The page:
Date of Award
Master of Science in Nursing (MSN)
This study examined whether the factors of pregravid weight, total prenatal weight gain at twenty-eight weeks and maternal age correlated with the development of pregnancy-induced hypertension in the third trimester. An ex post facto chart review of low risk primigravidas attending a public health maternity clinic was performed. A multiple regression correlation procedure demonstrated no significant correlation between the variables. Significant results of Chi-sguare tests of independence were demonstrated between low maternal age and pregnancy-induced hypertension development and between the failure of the mean arterial pressure to decrease in the second trimester and the development of pregnancy-induced hypertension in the last trimester. The researcher recommended that this study be replicated with a larger more heterogeneous sample in a prospective study to increase the ability to generalize the results to the target population.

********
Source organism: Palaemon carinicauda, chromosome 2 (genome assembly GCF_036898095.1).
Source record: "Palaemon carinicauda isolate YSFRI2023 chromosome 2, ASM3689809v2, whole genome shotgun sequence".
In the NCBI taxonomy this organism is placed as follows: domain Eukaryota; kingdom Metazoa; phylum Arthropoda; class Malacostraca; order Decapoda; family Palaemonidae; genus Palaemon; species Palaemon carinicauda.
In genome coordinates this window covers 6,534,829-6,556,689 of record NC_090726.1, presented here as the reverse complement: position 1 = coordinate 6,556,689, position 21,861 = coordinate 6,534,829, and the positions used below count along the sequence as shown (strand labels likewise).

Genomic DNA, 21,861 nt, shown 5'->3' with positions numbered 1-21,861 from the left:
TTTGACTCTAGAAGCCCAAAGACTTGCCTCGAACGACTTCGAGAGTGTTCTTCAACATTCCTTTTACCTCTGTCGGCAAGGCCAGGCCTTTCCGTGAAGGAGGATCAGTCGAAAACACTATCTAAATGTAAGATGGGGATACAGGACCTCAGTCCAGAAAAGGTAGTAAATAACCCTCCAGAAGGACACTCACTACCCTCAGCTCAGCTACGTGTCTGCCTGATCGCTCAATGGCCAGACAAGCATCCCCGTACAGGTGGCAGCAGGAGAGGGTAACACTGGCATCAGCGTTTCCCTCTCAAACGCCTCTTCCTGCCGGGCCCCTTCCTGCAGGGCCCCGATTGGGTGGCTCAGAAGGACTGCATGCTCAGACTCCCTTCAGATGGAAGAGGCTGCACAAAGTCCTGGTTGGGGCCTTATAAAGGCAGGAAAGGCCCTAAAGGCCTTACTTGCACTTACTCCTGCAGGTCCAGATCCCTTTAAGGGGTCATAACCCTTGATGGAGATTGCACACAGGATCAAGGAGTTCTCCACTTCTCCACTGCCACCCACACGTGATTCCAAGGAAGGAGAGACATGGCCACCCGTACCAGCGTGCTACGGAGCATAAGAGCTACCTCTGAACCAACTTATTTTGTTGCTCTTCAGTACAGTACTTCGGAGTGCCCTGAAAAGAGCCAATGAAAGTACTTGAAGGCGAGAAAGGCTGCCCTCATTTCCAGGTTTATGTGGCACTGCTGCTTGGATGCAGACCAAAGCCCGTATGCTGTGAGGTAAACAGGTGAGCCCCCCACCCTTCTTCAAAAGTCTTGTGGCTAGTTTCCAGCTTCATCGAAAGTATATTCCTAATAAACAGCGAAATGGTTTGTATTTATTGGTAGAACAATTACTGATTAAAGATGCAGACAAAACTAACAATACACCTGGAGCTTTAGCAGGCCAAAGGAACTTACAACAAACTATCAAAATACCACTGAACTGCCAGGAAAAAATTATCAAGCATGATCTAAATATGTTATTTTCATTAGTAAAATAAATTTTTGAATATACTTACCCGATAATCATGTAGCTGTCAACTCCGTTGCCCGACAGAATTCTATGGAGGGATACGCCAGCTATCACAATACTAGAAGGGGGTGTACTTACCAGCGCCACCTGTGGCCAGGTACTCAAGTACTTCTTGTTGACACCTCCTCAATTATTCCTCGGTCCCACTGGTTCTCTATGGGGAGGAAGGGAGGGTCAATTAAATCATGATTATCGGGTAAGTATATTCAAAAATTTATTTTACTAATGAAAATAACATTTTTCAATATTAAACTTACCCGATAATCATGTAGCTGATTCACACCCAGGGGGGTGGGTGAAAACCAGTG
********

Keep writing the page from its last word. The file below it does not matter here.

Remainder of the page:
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Remich, Maryellen C..
"Pregravid Weight, Prenatal Weight Gain and Maternal Age as Risk Factors in Pregnancy-Induced Hypertension Development"
(1986). Master of Science in Nursing (MSN), Thesis, Nursing, Old Dominion University, DOI: 10.25777/sjn8-ys08